Kippers have proved a resilient food. Despite their strong taste and even stronger aroma, those of us who love a good kipper have managed to keep them going. They are still made on the Norfolk and Northumberland coasts, on the Isle of Man and in various other sites dotted around the British coast, and they taste as good as they ever did. There is no better breakfast and, like Bertie Wooster, one is inclined to think they are good for the brain.
Given that kippers are still plentiful, it is surprising how clandestine the business of getting hold of a whole one can be. Everywhere, if offered kipper, one is given fillet. The true kipper lover will know the overwhelming thud of disappointment when the promised kipper turns out to be a couple of miserable little fillets because someone, probably the chef, thinks we cannot be trusted with a whole fish.
My most recent attempt to buy kippers began with a visit to a fishmonger, who had none. I then tried the biggest local supermarket, which produced kipper fillets in a vacuumed bag with butter thoughtfully provided. The next supermarket had fillets on packed ice. I asked, despairingly, of the availability of whole kippers. The young man looked at me appraisingly, winked, disappeared to a cold room and returned with a small box from which he produced the two fine specimens you see photographed here. I felt like a thirsty man in prohibition America who had procured a bottle of proper gin.
I almost kissed him.
Why make such a fuss over whole kippers? There are two reasons. A kipper cooked on the bone has a great deal more succulence, as fillets shrink and dry very easily without the bone to keep them intact. Just as importantly, fillets are cut away from the main backbone, with the result that, paradoxically, a fillet is full of tiny bones which can be lifted away when the fish is cooked on the bone.
Even with a whole kipper, getting rid of these little bones takes a bit of care but it is absolutely essential, whether you are philosophically probing your specimen over a leisurely weekend breakfast or making a kipper pâté.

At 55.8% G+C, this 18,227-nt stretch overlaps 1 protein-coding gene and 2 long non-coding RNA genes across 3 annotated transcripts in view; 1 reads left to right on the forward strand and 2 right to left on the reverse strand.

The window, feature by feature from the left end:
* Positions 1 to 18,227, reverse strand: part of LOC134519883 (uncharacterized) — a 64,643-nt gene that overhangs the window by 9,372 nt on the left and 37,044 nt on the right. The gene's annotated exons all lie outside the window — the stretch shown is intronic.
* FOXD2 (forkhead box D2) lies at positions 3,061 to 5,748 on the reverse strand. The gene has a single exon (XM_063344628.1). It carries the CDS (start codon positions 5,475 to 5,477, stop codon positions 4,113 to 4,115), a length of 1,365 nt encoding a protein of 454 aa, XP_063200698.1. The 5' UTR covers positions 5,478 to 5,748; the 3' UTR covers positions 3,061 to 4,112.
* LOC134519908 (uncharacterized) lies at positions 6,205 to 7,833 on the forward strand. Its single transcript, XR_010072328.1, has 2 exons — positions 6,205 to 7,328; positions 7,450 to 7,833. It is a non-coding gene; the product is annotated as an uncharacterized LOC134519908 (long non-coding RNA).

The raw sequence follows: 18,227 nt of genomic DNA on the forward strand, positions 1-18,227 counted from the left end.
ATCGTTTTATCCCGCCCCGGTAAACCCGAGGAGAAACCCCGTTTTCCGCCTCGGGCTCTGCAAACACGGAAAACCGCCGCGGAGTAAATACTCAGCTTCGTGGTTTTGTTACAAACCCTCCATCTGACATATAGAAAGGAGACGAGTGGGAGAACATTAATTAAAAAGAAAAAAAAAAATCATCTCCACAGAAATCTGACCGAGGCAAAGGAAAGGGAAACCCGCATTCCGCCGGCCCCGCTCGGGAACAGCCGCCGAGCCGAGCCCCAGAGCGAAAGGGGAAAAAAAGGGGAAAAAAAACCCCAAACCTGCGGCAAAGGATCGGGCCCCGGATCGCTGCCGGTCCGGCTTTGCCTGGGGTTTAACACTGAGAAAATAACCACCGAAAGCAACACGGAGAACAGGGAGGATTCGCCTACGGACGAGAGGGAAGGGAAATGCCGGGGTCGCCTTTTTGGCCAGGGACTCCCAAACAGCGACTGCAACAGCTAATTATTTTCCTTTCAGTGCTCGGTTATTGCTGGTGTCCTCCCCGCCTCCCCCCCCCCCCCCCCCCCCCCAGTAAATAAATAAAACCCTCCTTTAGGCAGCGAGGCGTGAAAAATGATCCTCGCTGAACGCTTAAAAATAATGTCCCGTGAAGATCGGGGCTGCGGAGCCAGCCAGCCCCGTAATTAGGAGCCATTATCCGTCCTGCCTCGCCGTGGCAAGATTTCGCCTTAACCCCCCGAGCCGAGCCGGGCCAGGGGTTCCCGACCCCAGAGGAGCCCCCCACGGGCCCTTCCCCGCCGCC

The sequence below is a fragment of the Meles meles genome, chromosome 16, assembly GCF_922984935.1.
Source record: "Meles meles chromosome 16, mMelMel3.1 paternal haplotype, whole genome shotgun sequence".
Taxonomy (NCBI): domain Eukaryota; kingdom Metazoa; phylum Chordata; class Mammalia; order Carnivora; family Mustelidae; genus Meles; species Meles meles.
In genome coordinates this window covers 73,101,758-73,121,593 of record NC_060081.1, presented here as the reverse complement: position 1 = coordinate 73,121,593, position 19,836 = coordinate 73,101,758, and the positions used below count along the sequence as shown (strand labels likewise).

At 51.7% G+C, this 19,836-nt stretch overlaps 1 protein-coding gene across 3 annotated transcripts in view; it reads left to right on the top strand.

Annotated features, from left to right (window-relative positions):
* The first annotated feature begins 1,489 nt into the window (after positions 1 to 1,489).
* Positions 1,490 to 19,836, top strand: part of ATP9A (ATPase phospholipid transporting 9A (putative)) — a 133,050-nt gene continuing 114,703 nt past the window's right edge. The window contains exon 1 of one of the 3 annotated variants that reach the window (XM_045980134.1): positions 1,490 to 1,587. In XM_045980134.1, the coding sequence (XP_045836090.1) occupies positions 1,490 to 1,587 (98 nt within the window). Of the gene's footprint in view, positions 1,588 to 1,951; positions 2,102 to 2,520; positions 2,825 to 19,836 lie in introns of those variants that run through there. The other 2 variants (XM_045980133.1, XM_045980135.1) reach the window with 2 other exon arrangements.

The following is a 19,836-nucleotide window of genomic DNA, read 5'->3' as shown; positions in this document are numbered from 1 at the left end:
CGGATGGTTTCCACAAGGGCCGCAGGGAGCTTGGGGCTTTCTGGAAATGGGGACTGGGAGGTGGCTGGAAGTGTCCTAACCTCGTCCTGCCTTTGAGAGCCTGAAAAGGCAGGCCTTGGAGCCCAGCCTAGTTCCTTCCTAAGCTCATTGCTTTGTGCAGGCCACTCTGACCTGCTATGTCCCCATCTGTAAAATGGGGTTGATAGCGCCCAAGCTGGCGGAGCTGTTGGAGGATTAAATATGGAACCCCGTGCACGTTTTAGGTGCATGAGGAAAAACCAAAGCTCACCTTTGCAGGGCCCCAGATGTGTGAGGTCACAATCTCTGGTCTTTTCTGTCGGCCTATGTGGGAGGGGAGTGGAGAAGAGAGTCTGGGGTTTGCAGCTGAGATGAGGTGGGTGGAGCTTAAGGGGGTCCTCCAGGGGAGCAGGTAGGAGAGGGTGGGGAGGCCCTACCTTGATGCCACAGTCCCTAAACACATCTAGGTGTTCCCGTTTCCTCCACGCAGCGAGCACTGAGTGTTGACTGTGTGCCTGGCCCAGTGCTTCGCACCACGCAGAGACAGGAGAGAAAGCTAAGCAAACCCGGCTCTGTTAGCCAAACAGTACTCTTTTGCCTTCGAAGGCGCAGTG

In a nostalgic moment and in tune with my penchant for reviving forgotten dishes, I decided to put a kipper pâté on the menu when we opened the restaurant six and a bit years ago. Apart from anything else, I was going to put kippers on the menu and thought it would be a prudent economy to process them every couple of days and preserve them. Now I buy kippers just to make the pâté, since what started as a whim has become a stalwart of the menu that I and a good number of my customers would be reluctant to go without.
Although they look more attractive on the inside, I always present and tackle my kippers skin side up, as it is easier to peel away the skin and lift the fillets from the bone. Serves six to eight.
2 large kippers
200g unsalted butter
45ml double cream
Bread for toasting
● Place the kippers skin side up in a large oven dish. Place 50g of the butter on top. Bake the kippers in a hot oven (200C) for 15 minutes. Allow to cool slightly and pour the rendered butter into a bowl. Very gently peel back the skin and discard it. Edge the fillets apart from the “frame”. The back fillet can be lifted away easily and should have no bone: place with the butter in the bowl. The belly fillet should be turned over and the pin bones gently lifted off. Getting every single piece of bone out is laboursome but important. Once all the filleted meat is off the bone, place it in the bowl and add to it the strained juice of the two lemons, a twist of black pepper and 100g of the butter, softened.
● Place the kipper meat, lemon juice and butter in the food processor and blend until quite smooth. Add the double cream and a pinch of cayenne pepper and blend again until smooth. Check for seasoning – I never add salt in this instance – and then decant the mixture into small ramekins. Smooth the surface of the mixture with the back of a spoon or a small spatula and sprinkle a little cayenne on top.
● Melt the remaining butter in a small pan or microwave. Allow it to cool a little, then pour over the pâtés to create a seal; refrigerate. Serve with hard-boiled eggs, a bunch of watercress and toast. The pâtés will keep for a week in the fridge.
Rowley’s drinking choice
The buttery richness of the pâté suggests any white with sufficient acidity and heft. As a change from my beloved Riesling, perhaps a good Chenin from the Loire would be equally suitable.
Rowley Leigh is the chef at Le Café Anglais